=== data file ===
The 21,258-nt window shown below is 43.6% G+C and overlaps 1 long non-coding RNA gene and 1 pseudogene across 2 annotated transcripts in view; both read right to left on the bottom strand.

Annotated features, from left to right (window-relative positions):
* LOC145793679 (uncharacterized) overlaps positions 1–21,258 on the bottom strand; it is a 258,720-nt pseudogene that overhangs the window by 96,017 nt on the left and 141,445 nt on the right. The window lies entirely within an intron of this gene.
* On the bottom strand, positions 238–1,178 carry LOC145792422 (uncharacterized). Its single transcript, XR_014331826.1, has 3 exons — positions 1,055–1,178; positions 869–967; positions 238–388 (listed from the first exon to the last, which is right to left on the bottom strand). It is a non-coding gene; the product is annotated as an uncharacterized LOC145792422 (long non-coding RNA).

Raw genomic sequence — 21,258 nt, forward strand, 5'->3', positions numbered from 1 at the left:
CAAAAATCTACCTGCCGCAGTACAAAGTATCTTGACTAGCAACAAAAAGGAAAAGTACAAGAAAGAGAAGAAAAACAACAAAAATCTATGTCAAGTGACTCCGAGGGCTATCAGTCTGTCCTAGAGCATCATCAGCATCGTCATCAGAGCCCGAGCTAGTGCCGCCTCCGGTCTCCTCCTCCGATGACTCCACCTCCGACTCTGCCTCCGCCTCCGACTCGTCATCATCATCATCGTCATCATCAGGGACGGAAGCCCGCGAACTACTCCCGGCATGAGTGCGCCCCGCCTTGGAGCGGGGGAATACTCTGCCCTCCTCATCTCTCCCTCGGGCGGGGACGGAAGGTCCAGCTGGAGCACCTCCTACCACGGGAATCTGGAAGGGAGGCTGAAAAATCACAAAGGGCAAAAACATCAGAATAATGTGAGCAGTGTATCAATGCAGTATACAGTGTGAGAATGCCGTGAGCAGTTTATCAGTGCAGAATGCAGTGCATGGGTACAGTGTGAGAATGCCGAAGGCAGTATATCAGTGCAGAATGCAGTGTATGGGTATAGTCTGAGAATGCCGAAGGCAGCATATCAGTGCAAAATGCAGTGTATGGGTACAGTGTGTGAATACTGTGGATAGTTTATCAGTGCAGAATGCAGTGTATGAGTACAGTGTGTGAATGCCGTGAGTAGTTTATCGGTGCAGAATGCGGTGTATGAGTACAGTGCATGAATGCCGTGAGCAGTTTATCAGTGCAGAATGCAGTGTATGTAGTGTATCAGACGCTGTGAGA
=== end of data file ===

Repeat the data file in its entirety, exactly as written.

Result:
The 21,258-nt window shown below is 43.6% G+C and overlaps 1 long non-coding RNA gene and 1 pseudogene across 2 annotated transcripts in view; both read right to left on the bottom strand.

Annotated features, from left to right (window-relative positions):
* LOC145793679 (uncharacterized) overlaps positions 1–21,258 on the bottom strand; it is a 258,720-nt pseudogene that overhangs the window by 96,017 nt on the left and 141,445 nt on the right. The window lies entirely within an intron of this gene.
* On the bottom strand, positions 238–1,178 carry LOC145792422 (uncharacterized). Its single transcript, XR_014331826.1, has 3 exons — positions 1,055–1,178; positions 869–967; positions 238–388 (listed from the first exon to the last, which is right to left on the bottom strand). It is a non-coding gene; the product is annotated as an uncharacterized LOC145792422 (long non-coding RNA).

Raw genomic sequence — 21,258 nt, forward strand, 5'->3', positions numbered from 1 at the left:
CAAAAATCTACCTGCCGCAGTACAAAGTATCTTGACTAGCAACAAAAAGGAAAAGTACAAGAAAGAGAAGAAAAACAACAAAAATCTATGTCAAGTGACTCCGAGGGCTATCAGTCTGTCCTAGAGCATCATCAGCATCGTCATCAGAGCCCGAGCTAGTGCCGCCTCCGGTCTCCTCCTCCGATGACTCCACCTCCGACTCTGCCTCCGCCTCCGACTCGTCATCATCATCATCGTCATCATCAGGGACGGAAGCCCGCGAACTACTCCCGGCATGAGTGCGCCCCGCCTTGGAGCGGGGGAATACTCTGCCCTCCTCATCTCTCCCTCGGGCGGGGACGGAAGGTCCAGCTGGAGCACCTCCTACCACGGGAATCTGGAAGGGAGGCTGAAAAATCACAAAGGGCAAAAACATCAGAATAATGTGAGCAGTGTATCAATGCAGTATACAGTGTGAGAATGCCGTGAGCAGTTTATCAGTGCAGAATGCAGTGCATGGGTACAGTGTGAGAATGCCGAAGGCAGTATATCAGTGCAGAATGCAGTGTATGGGTATAGTCTGAGAATGCCGAAGGCAGCATATCAGTGCAAAATGCAGTGTATGGGTACAGTGTGTGAATACTGTGGATAGTTTATCAGTGCAGAATGCAGTGTATGAGTACAGTGTGTGAATGCCGTGAGTAGTTTATCGGTGCAGAATGCGGTGTATGAGTACAGTGCATGAATGCCGTGAGCAGTTTATCAGTGCAGAATGCAGTGTATGTAGTGTATCAGACGCTGTGAGA